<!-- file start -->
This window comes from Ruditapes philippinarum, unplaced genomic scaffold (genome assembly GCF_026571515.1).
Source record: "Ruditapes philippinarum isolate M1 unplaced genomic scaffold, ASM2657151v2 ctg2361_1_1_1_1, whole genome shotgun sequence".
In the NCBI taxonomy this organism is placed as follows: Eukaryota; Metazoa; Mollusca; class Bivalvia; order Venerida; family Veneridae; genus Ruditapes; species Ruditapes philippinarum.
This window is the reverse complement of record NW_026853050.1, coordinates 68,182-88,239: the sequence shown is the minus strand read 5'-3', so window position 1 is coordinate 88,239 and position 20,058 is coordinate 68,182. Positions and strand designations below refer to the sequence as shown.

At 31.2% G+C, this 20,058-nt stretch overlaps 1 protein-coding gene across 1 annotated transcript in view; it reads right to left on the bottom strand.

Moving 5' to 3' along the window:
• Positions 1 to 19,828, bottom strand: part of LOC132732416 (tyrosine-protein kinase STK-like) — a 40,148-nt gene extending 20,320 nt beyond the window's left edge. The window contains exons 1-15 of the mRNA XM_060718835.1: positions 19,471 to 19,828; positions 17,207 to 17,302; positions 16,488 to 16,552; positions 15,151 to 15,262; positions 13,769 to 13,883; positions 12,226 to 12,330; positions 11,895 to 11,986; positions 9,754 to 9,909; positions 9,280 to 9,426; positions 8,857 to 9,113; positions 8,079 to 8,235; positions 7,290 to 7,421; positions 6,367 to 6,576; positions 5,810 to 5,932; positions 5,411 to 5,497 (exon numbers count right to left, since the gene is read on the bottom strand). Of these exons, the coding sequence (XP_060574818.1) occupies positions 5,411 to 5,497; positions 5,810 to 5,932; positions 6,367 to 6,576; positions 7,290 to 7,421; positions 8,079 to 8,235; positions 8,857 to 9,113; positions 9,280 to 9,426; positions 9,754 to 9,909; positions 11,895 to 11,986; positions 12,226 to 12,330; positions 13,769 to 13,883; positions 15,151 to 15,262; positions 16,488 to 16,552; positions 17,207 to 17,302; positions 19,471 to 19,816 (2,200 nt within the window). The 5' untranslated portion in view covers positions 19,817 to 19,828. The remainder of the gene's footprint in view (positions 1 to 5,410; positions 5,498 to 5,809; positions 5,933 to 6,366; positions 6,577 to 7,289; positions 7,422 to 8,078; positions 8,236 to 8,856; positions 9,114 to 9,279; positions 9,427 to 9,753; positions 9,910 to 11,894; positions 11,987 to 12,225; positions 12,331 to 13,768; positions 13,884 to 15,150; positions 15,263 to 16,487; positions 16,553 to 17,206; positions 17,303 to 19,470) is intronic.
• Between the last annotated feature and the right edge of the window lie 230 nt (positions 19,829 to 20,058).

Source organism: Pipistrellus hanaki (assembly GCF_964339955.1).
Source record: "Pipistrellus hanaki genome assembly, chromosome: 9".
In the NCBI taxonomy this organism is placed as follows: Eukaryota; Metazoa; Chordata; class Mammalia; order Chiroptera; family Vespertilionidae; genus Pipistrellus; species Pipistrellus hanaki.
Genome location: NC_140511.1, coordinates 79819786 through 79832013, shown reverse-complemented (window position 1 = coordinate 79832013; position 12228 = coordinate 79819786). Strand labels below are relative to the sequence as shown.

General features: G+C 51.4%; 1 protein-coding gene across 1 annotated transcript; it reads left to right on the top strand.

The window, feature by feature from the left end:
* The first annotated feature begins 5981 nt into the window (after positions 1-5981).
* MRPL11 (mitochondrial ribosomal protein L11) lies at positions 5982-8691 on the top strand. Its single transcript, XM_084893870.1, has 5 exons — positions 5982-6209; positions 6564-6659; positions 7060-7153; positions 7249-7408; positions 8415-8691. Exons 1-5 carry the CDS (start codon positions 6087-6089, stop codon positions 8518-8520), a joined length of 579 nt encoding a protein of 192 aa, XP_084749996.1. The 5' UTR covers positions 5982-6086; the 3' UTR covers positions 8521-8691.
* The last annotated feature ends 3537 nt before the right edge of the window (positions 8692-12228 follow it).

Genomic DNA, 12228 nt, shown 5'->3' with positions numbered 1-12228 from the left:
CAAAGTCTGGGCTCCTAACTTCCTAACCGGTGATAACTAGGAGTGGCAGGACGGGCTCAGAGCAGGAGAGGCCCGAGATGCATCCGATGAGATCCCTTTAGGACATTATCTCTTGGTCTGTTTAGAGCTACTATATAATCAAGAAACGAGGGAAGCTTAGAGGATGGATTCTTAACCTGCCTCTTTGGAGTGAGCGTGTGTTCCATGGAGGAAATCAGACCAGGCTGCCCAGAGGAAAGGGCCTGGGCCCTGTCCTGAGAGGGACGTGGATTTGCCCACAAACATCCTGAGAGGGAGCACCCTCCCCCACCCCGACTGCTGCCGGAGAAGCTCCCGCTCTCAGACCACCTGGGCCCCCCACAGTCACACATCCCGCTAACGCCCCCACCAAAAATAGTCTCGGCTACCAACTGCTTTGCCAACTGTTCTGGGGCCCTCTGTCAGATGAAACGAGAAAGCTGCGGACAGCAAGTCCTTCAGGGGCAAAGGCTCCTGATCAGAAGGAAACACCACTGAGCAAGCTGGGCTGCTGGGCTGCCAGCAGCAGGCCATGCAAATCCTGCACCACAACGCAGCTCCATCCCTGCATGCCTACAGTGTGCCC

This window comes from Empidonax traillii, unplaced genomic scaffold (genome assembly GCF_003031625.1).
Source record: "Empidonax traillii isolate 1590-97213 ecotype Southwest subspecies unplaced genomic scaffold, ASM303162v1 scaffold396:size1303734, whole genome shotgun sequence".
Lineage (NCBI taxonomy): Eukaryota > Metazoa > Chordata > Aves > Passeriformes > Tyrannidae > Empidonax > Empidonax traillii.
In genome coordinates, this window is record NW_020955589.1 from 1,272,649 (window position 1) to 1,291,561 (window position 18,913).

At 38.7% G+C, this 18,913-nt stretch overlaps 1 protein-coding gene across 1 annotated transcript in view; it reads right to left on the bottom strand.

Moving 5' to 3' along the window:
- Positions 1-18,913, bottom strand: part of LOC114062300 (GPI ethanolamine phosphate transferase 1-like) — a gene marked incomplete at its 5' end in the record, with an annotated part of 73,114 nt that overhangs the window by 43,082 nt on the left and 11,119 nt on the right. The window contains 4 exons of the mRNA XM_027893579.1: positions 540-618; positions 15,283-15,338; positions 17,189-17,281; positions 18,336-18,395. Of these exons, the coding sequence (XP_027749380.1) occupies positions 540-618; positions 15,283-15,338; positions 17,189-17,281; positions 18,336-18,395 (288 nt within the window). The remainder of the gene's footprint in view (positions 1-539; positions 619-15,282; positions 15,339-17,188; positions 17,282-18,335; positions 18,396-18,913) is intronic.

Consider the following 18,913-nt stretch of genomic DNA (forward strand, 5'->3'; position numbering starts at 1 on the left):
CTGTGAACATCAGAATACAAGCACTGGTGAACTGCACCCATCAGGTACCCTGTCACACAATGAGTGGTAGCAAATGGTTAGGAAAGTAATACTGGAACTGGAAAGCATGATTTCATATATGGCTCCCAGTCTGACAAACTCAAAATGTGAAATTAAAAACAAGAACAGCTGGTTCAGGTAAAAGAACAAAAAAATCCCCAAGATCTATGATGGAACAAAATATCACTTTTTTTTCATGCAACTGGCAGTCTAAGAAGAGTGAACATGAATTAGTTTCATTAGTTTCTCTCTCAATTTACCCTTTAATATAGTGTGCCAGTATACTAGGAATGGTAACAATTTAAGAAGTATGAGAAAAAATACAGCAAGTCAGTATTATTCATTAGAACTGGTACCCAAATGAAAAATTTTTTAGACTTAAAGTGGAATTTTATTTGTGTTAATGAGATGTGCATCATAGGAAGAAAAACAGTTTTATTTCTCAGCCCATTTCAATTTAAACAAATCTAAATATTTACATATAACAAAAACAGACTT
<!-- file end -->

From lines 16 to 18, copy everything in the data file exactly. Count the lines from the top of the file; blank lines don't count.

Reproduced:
* MRPL11 (mitochondrial ribosomal protein L11) lies at positions 5982-8691 on the top strand. Its single transcript, XM_084893870.1, has 5 exons — positions 5982-6209; positions 6564-6659; positions 7060-7153; positions 7249-7408; positions 8415-8691. Exons 1-5 carry the CDS (start codon positions 6087-6089, stop codon positions 8518-8520), a joined length of 579 nt encoding a protein of 192 aa, XP_084749996.1. The 5' UTR covers positions 5982-6086; the 3' UTR covers positions 8521-8691.
* The last annotated feature ends 3537 nt before the right edge of the window (positions 8692-12228 follow it).

Genomic DNA, 12228 nt, shown 5'->3' with positions numbered 1-12228 from the left: